What are galls for?

A good question, and still a debated one! Galls have a range of properties - shapes, size, position on the tree, timing of development, host plant - some or all of which may be the result of natural selection. As far as is known, the gallwasp controls most of these gall properties; the mother controls when and where on the oak tree the egg is laid, and also whether a gall will contain one or many developing larvae, while the larva controls the structure and perhaps also the rate of development of the gall. The oak host does have some impact on gall structure, but these are usually minor. An example is provided by the surface texture of galls induced by the asexual generation of Cynips quercusfolii: On Quercus robur, these galls usually have a smooth surface and no spotted markings, on Quercus petraea, the gall is covered with raised white spots or tubercles, and on Quercus infectoria (in Turkey and Iran), the same gall has white spots, but also a relatively smooth surface. No-one knows whether these minor differences matter to the gallwasp!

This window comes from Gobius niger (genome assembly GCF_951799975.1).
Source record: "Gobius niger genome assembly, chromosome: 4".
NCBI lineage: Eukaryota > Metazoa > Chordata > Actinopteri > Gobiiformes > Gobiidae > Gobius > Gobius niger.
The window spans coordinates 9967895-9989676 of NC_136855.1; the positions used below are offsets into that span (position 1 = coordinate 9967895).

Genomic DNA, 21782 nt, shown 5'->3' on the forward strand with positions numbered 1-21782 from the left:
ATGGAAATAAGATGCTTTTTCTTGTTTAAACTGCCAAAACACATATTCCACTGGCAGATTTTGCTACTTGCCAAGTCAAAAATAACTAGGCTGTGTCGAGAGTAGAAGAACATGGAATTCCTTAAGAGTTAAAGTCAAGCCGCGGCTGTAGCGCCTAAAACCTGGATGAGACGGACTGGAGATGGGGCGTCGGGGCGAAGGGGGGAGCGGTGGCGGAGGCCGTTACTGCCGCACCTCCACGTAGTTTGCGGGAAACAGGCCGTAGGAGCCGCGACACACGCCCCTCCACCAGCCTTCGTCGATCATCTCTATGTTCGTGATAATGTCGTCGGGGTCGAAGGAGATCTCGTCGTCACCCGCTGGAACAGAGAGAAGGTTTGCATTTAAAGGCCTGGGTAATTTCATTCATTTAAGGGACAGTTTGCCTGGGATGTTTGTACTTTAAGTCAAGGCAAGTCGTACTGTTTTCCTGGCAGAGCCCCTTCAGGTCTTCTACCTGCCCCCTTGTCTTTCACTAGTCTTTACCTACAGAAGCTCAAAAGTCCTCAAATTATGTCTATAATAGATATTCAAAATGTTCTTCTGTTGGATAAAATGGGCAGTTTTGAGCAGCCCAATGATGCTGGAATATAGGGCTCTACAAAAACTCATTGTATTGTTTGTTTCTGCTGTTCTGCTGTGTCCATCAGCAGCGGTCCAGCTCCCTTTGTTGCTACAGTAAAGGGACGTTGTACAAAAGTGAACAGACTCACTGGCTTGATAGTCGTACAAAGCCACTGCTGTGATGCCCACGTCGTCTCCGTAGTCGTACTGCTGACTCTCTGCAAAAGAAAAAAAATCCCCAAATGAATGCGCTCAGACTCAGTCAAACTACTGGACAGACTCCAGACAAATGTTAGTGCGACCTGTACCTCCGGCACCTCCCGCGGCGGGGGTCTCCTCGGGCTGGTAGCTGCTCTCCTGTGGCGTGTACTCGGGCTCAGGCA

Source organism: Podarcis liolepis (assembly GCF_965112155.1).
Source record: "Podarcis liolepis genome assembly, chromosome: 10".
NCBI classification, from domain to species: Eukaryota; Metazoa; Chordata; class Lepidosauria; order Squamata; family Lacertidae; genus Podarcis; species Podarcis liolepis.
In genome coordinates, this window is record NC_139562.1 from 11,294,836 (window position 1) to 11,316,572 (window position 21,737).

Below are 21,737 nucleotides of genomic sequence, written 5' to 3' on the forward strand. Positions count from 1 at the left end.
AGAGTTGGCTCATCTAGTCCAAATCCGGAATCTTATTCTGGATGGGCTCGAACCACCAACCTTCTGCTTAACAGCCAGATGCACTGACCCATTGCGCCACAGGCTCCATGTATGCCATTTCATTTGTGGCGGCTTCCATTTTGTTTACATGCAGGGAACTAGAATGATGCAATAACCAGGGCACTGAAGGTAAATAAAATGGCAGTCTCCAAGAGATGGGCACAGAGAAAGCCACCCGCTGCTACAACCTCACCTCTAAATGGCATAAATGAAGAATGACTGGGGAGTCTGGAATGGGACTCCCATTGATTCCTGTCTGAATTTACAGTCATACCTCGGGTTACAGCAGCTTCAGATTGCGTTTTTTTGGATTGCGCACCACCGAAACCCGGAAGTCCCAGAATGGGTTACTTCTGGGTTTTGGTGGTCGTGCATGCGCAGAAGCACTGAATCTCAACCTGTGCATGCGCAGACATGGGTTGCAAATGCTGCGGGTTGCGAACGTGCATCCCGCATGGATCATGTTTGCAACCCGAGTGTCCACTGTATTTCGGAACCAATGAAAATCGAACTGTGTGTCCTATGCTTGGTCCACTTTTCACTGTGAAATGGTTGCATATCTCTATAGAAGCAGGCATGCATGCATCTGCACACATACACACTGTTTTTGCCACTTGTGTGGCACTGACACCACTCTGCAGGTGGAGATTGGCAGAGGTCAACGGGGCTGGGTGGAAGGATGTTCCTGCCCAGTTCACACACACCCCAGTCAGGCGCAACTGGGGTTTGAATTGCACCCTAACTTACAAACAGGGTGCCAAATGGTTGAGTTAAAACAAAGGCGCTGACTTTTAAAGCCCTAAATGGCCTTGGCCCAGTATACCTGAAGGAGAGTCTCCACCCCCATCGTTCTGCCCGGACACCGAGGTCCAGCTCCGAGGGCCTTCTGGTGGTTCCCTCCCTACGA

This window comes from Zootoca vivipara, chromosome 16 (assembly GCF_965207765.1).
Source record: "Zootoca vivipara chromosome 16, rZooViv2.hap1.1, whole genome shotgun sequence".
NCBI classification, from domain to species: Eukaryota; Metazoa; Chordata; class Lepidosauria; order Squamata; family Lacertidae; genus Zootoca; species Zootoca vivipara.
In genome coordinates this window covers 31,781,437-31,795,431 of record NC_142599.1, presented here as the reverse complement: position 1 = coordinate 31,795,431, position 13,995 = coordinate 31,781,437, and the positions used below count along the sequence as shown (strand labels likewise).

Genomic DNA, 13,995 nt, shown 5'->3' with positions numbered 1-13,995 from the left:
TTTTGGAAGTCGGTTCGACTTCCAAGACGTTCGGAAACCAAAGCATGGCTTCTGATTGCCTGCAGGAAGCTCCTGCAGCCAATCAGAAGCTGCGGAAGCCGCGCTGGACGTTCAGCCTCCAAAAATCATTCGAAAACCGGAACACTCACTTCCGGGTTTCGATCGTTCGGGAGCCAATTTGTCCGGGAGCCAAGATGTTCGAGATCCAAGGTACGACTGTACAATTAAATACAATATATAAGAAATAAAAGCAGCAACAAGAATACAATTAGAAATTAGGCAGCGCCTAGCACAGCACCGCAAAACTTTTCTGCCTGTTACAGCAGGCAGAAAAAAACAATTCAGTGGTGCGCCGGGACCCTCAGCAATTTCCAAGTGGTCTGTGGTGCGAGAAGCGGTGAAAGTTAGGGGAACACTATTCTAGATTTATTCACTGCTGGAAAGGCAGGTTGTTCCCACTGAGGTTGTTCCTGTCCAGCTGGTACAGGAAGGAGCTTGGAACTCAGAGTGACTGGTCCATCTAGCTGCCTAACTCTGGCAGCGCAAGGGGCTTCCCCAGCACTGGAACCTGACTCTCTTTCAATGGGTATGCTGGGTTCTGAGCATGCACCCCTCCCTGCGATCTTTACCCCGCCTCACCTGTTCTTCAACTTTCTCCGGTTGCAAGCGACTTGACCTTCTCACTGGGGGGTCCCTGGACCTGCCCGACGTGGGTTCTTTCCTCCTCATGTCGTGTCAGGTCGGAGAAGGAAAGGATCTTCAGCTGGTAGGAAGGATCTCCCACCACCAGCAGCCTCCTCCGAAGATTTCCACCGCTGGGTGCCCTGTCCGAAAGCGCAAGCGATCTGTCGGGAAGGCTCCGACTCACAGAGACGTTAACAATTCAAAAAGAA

Host effects on Cynips quercusfolii gall morphology: LEFT: on Quercus infectoria in Iran RIGHT: on Quercus robur in Britain

Because gallwasps are in control of gall development (see How are galls formed), current explanations centre on the value of the gall to the gallwasp. Three general hypotheses for the adaptive significance of insect galls have been proposed:

  1. The nutrition hypothesis: that the insects manipulate the nutritive value of gall tissues to their own benefit.
  2. The microenvironment hypothesis: that galls protect the insect from unfavourable external conditions, and
  3. The enemy hypothesis: that galls have evolved to protect the insect from attack by natural enemies.

Of these three, both the nutrition and enemy hypotheses probably apply widely. Of these two, only the Enemy hypothesis can explain the evolution of gall structural diversity. To learn why gallwasps need protection, go on to the Gall communities page, or download our recent review (Stone & Schönrogge 2003)